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Our History

The Colorado State University Flint Animal Cancer Center officially opened its doors in 2002. However, the roots for this organization were planted collectively by Dr. Stephen Withrow, a veterinary surgeon, and Dr. Ed Gillette, a radiation biologistCSU ACC and veterinarian in the late 70's and early 80's. This was at a time when veterinarians recognized that animals got cancer but because no advanced diagnostics or treatments were available, these clinicians were left to make a note in the patient record and observe the outcome. The outcome was almost universally fatal. Drs. Withrow and Gillette had the idea that cancer could be treated in animals, much like it was in humans. To take it a step further they hypothesized that naturally occurring cancers, particularly in dogs, were similar to many cancers in people, making dogs a relevant model in which to study cancer for both species. For that reason they dreamed of establishing a cancer research program that studied cancer in both animals and people.

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Fast forward 30 years... The CSU Flint Animal Cancer Center (FACC) is now internationally recognized as the leader in clinical veterinary oncology and cancer research - that benefits animals and humans alike.

ACC based faculty members have fully developed research programs in many areas of cancer research including tissue archiving, tumor immunology, pharmacology, experimental therapeutics, musculoskeletal oncology, clinical trials, pathology, molecular genetics, imaging and radiation oncology. The research subjects are client owned and loved animals with naturally occurring cancers, a fantastic model to learn about "cancer in the real world." To advance our knowledge of cancer, clients have the option to enroll their pets in clinical trials aimed to develop new treatments and to archive tumor and normal tissue for future research. These tumor samples are critical to advance knowledge of how cancer behaves on a molecular level and to help develop new therapeutic targets treatments.

In addition to a robust research program, the clinical program is one of the best available for diagnostics and treatment of cancer in pet animals. The FACC has a fully staffed clinical oncology team that includes medical, radiation and surgical oncologists, medical and radiation oncology residents, a surgical oncology fellow, dedicated oncology nurses, a clinical trials team, emotional support counselors, technicians, veterinary students and administrative support. This team provides cutting edge diagnostics, treatment and emotional support through the management of your pet's cancer.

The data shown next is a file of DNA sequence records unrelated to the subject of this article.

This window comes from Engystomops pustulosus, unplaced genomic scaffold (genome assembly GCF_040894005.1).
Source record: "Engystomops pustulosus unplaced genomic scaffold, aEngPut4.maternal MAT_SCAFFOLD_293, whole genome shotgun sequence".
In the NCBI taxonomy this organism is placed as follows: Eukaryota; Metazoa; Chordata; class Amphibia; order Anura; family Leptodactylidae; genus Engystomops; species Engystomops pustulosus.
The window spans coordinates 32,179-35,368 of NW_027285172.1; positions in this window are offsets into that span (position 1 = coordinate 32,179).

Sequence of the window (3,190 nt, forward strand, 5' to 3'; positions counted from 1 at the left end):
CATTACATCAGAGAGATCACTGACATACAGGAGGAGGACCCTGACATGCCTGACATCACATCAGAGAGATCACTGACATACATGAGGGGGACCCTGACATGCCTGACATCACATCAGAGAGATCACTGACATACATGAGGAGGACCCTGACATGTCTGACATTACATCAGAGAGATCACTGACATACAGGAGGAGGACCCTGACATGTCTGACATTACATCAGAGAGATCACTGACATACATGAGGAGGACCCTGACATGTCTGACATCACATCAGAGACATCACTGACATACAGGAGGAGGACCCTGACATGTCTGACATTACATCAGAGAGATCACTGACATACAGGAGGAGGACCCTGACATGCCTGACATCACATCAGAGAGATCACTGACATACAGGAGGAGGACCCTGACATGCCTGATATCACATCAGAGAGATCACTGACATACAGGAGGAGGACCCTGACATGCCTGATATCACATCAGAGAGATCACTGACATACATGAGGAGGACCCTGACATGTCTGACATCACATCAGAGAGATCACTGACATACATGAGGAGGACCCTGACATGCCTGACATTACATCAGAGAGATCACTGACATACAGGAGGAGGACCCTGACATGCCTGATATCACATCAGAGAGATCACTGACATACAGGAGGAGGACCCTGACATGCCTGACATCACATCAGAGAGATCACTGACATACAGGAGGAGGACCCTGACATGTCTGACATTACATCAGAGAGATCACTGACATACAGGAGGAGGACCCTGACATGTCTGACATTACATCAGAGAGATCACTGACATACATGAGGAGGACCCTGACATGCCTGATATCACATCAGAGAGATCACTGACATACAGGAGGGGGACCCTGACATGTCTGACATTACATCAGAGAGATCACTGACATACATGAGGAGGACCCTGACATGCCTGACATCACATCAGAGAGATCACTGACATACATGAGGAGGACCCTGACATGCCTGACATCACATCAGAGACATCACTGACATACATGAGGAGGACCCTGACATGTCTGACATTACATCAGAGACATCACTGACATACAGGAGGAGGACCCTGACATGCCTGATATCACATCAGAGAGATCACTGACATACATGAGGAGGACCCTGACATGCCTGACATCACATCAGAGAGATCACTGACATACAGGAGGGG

The facility houses the latest in diagnostic imaging equipment including MRI, CT, and nuclear medicine in addition to laboratory diagnostics and pathology. An animal dedicated PET-CT, a special type of CT that images the function of tumors, was installed at the center in the summer of 2009 and is available to patients. This is a first for a veterinary institution in the world.

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Treatment options include surgery, chemotherapy (including clinical trials) and radiation therapy on the Varian Trilogy, the most advanced radiation therapy machine available. We are co-located with the Veterinary Teaching Hospital and therefore we are a full service operation and can draw on the expertise of other veterinary specialists when needed. For example oncology patients commonly receive diagnostics through the imaging and pathology services. The expert anesthesia team is critical for any procedure that requires general anesthesia such as MRI, CT or PET scan and surgery, and all of our patients recover from surgical procedures in CSU's critical care unit before discharge. Naturally if an opinion is needed from specialists in ophthalmology, neurology, orthopedics, internal medicine, pain management, dermatology, radiology or pathology all of this can occur in the same building.

Cancer is a disease that affects the whole family. We recognize how difficult the diagnosis and treatment is emotionally for the family. For this reason the Argus Institute counselors are an integral part of our clinical team. They provide communication and emotional support through the whole process.

Because of our organizational structure we rely heavily on private sector support for operations. We encourage open dialogue on your experiences at the FACC and are happy to explain our plans for the future in any area of teaching, clinical service, research and outreach.

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Update: July 2010

As of July 1, 2010 we have entered a new chapter of leadership at the Flint Animal Cancer Center when
Dr. Rodney Page returned "home" to Colorado to assume the directorship from Dr. Withrow. Dr. Page was one of Dr. Withrow's students back in the 1980's at CSU! After an impressive career at the Animal Medical Center in New York City, North Carolina State and Cornell University, he has come back to where he grew up to continue to help the FACC be the world's leader in animal cancer and translational oncology research. Dr. Withrow continues to be a leader in the FACC as the Associate Director and is happy to devote more of his time to teaching, taking care of patients and their people and fundraising. It is a win, win for all of us at the FACC and for cancer patients everywhere!

We welcome you to our website and encourage you to explore it to learn more about our program.